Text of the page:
Internet Information Services (IIS) 7.0 adds some significant new functionality to the manageability and customization of error messages. The three main areas of improvement when compared to IIS 6.0 are Custom vs. Detailed error pages, better configurability of custom errors, and language-specific custom errors.
Custom vs. Detailed error
In IIS 7.0, the term “custom error” is used to describe the error information a regular user will see when navigating to your web site from a remote client machine. A “detailed error” is the kind that a local administrator or developer will see when browsing to the website locally on the IIS server itself.
Here is an example of the custom error page for an HTTP 404 response:
You’ll notice that the custom error page is simple and brief, with no extended information. The user is simply told that the page they requested could not be found.
Alternately, here is the detailed version of the HTTP 404 response page:
You’ll notice that the detailed page contains far more information than the custom version. By limiting the amount of information you send to remote users, you increase the security level of your IIS server; the less information about your server and the error condition that is sent to potentially malicious users, the better. Let’s look at the detailed error info more closely.
The information in the Error Summary section is essentially the same as the custom error page.
Detailed Error Information
This is where the new benefits of IIS 7.0’s detailed errors begin to shine. The detailed error section contains very low-level information about the error condition which administrators and developers can use to troubleshoot the problem.
Most Likely Causes and Things You Can Try
To help in the troubleshooting process, IIS 7.0 includes the most likely causes of the problem, and provides a list of steps you can try to resolve the issue.
Links and More Information
One of the coolest new features of IIS 7.0 is the “view more information” link in the detailed error pages. By clicking this link, the user will be taken to the Microsoft Knowledge Base article specific to the HTTP status code they just received. If a KB article doesn’t exist yet, the user will be taken to the general IIS 7.0 HTTP Status Code article (http://support.microsoft.com/kb/943891), and the IIS Support Team will be notified that an article for this particular HTTP status is needed.
Fort this example scenario, clicking the link will take us to the HTTP 404 article, KB942041
Configurability of Custom Errors
IIS 7.0 makes it easier to configure custom errors exactly how you want them. Added configuration options in the UI give administrators more flexibility and granularity; you can edit the existing configuration settings, or add completely new ones. Configuring error pages through the IIS Manager is done via the Error Pages feature in the main pane:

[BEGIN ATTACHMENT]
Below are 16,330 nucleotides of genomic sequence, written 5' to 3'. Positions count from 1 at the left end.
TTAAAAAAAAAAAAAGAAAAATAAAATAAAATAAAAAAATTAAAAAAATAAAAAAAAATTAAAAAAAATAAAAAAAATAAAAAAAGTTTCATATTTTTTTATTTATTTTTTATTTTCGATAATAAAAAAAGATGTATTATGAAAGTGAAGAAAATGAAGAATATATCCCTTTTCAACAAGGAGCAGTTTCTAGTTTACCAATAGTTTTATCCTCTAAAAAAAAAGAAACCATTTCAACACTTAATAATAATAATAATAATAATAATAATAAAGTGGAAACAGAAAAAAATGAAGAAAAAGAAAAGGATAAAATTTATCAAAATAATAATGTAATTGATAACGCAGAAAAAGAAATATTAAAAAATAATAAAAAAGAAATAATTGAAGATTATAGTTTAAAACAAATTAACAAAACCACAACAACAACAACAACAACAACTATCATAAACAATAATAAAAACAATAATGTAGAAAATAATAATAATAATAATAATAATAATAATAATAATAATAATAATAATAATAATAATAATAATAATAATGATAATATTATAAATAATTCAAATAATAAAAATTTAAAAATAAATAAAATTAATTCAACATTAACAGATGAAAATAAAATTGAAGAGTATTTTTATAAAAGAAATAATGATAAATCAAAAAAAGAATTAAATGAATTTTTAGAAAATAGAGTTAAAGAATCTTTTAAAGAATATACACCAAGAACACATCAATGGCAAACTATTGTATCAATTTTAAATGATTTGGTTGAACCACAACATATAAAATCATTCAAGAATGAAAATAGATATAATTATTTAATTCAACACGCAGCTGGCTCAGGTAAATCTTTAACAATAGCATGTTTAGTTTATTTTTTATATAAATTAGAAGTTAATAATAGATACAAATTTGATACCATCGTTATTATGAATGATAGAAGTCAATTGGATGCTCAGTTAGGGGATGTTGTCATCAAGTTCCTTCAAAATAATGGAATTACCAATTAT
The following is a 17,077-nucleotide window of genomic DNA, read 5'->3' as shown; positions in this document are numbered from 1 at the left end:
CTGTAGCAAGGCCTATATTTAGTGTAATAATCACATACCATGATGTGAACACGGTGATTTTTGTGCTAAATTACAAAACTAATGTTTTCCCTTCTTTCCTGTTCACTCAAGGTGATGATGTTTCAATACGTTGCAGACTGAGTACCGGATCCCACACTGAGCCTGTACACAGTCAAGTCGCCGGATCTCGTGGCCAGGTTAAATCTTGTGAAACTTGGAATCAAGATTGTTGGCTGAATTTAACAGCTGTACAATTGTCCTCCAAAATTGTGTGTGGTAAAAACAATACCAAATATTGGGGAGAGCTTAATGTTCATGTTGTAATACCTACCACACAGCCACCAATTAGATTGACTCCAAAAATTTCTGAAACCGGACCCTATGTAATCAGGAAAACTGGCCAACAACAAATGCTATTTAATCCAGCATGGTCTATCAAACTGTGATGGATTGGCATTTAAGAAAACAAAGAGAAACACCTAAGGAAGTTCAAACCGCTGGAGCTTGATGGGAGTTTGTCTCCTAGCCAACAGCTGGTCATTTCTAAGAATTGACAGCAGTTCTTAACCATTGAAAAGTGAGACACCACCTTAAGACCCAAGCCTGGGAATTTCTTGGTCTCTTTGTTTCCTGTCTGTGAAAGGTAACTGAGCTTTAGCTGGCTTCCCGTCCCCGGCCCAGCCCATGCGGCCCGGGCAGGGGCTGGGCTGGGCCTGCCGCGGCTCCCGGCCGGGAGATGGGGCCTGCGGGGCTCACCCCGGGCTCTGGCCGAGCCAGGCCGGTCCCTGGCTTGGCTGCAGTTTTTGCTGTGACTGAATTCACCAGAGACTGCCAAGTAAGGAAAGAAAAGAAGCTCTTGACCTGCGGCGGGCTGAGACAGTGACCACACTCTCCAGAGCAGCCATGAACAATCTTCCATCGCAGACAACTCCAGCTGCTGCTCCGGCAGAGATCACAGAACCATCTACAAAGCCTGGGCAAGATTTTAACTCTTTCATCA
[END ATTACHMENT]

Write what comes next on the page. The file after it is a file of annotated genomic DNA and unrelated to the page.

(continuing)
To edit the configuration of an existing customer error page, select the status code entry in the main pane, and choose Edit… in the Actions pane. The Edit Customer Error Page window will appear:
The Add Custom Error Page looks almost the same, except the fields are blank:
In both windows, you’re given the option to set the Response Actions accordingly. You can choose to send content from a static file (for example, create your own custom404.htm page and point to it in the file path directory), you can execute a URL on the site (let’s say you wanted an event log entry written any time someone encounters a specific error code…write an asp.net page that does the logging, and point to the page in the URL field!), or you redirect the user with an HTTP 302 status response.
It is important to note a change we’ve made in IIS 7.0 as compared to IIS 6.0 when it comes to unconfigured HTTP statuses. In IIS6, most of the HTTP statuses had an error page configured by default:
In IIS 7.0, we’ve reduced that list:
When it comes time for IIS to send an HTTP error response and the status doesn’t have an associated custom error configured, IIS 7.0 will send a short one-line message. For example, if you remove the default custom error for an HTTP 404 status and request a non-existent page, the error you get back is:
These one-line messages are hard coded and cannot be changed. They do, however, get localized and will be sent in the language that the server is configured for.
Language-specific Custom Errors
When a web browser sends an HTTP request to a web server, it has the option of including an “Accept-Language” request header. This header tells the server what language the client would prefer to receive its response in.
IIS 7.0 takes into account a request’s Accept-Language header and will attempt to send the custom error page that corresponds to the language in the header. For example, if a client makes a request for a non-existent page and its request included an Accept-Language header with a value of “en-us”, by default the error page that gets sent back to the client in response is “c:\inetpub\custerr\en-us\404.htm”. Note the “en-us” in the file path.
However let’s say that the user is in France and their browser sends an Accept-Language header of “fr-FR”. To send the French version of the 404.htm page as a response, you would install the Windows Language Pack for French; this creates the C:\inetpub\custerr\fr-FR directory. Now the error page that would be sent is C:\inetpub\custerr\fr-FR\404.htm.
More information on IIS 7.0 HTTP errors can be found at the following locations:
How to Use HTTP Detailed Errors in IIS 7.0
Configuring HTTP Error Responses in IIS 7.0
—> Credit goes to Mike Laing for this post.